We’re seeing renewed energy around smart buildings as organizations, their landlords, and developers consider what it will take to facilitate a mass return to physical workspaces mid- and post-pandemic. In particular, they’re thinking about how emerging technologies, beyond garden-variety sensors and apps, can be used to track employees and keep them safe. It’s increasingly possible, for instance, to analyze radio waves, like Wi-Fi, to monitor where people are and how they move — without any connection to a smartphone or other hardware.1 Employers and builders are also reconceiving optimal office design.2 A new global Smart Building Certification process is even underway.
However, in response to all this energy, one must ask: What will come of it? Is “smart” really getting smarter — and taking us where we want to go?
Smart environments have a long, deeply imperfect track record, dating back at least to the 17th century, when Dutch inventor Cornelis Drebbel created one of the first feedback-controlled devices: a thermostat that regulated airflow in a chicken incubator, based on temperature. Progress since then has been impressive, particularly in terms of efficiency (think energy and time savings), comfort or wellness (temperature, air quality, sound, lighting, and so on), and safety (detecting fire, revealing gas and water leaks, and other self-diagnostics).3 In that sense, we have achieved much of the promise of what were originally called intelligent (or automated) buildings at the end of the last century.4 But “smart” has also fallen short of our expectations in this century. We wanted smart homes that would work with us to anticipate and automatically address our day-to-day needs, but we’ve settled for connected homes that we manually control from our smartphones; we wanted smart cities that would run more efficiently by learning, predicting, and responding to our living patterns, but we’ve settled for large, underleveraged data sets.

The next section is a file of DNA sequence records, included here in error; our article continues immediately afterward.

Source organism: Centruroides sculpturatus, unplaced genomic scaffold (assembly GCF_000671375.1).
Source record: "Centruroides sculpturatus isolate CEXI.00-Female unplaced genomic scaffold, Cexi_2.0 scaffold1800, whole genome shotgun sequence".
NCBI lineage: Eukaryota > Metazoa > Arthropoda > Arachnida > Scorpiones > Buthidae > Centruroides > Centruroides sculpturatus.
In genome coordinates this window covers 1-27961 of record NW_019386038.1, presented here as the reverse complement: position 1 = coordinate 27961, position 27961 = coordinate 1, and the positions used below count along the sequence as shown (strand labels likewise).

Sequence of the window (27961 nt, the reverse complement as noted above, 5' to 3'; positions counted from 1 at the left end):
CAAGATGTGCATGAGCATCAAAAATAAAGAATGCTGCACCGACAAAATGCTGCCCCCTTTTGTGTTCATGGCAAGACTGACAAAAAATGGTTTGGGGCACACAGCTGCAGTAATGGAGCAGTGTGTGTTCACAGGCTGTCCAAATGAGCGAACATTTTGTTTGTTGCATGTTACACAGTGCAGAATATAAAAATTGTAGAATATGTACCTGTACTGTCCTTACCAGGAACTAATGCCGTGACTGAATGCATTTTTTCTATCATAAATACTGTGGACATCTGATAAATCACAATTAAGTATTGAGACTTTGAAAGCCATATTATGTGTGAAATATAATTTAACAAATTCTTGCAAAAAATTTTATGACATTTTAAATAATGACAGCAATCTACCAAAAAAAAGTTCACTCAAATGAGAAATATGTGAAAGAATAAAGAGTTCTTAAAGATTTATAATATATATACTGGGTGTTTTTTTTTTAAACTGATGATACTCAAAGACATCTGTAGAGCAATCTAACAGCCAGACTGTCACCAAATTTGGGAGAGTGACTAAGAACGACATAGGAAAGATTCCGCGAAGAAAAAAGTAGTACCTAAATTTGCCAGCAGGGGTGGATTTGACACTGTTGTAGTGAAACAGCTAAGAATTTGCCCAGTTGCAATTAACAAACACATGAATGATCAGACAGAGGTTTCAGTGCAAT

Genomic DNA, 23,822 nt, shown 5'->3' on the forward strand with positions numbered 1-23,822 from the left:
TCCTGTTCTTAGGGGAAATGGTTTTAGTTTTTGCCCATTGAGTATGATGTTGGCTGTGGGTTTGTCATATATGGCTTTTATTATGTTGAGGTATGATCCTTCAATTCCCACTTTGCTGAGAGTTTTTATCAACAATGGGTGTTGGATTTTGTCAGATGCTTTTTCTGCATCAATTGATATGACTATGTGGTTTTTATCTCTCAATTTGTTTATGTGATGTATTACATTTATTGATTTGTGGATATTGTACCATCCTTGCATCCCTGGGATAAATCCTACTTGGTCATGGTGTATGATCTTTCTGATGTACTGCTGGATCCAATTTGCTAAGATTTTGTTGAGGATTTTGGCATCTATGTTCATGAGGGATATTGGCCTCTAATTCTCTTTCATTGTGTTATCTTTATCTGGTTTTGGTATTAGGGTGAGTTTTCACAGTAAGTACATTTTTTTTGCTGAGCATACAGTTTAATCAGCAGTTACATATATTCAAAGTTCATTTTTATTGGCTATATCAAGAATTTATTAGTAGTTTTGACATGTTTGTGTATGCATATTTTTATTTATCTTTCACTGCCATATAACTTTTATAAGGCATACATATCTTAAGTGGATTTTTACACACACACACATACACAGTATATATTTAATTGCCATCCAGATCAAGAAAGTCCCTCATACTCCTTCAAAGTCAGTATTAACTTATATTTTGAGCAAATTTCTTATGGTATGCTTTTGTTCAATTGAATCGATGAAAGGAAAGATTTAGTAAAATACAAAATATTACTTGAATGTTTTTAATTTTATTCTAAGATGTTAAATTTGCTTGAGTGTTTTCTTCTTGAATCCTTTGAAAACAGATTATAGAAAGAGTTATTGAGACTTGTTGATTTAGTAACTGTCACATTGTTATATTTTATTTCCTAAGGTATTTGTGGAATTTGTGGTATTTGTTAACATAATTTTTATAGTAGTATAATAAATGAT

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There’s a pattern here, one that’s perhaps rooted in our dictionary definitions of smart. We use that word in two distinct ways, referring to human intelligence (our mental acuity) and device intelligence (tech’s capacity for predictive and independent, or automated, action).
1. A. Khalili, A. Soliman, M. Asaduzzaman, et al., “Wi-Fi Sensing: Applications and Challenges,” The Journal of Engineering 2020, no. 3 (March 2020): 87-97.
2. J. Mudditt, “How Offices Will Change After Coronavirus,” BBC, May 14, 2020, www.bbc.com.
3. T.A. Nguyen and M. Aiello, “Energy Intelligent Buildings Based on User Activity: A Survey,” Energy and Buildings 56 (January 2013): 244-257.
4. A.H. Buckman, M. Mayfield, and S.B.M. Beck, “What Is a Smart Building?” Smart and Sustainable Built Environment 3, no. 2 (September 2014): 92-109.
5. Z. Belafi, T. Hong, and A. Reith, “Smart Building Management vs. Intuitive Human Control — Lessons Learnt From an Office Building in Hungary,” Building Simulation 10, no. 6 (April 2017): 811-828.
6. E. Bernstein and B. Waber, “The Truth About Open Offices,” Harvard Business Review 97, no. 6 (November-December 2019): 82-91.
7. E. Bernstein, J. Shore, and D. Lazer, “Improving the Rhythm of Your Collaboration,” MIT Sloan Management Review 61, no. 1 (fall 2019): 29-36.
8. E. Bernstein, H. Blunden, A. Brodsky, et al., “The Implications of Working Without an Office,” Harvard Business Review, July 15, 2020, https://hbr.org.
9. M.B. O’Leary and M. Mortensen, “Go (Con)figure: Subgroups, Imbalance, and Isolates in Geographically Dispersed Teams,” Organization Science 21, no. 1 (January-February 2010): 115-131.
10. S.V. Patil and E. Bernstein, “Uncovering the Psychological Impact of Monitoring: Body Worn Cameras Reduce Employees’ Perceived Autonomy but Also Alleviate Their Sense of Polarization With Evaluators,” Organization Science (forthcoming).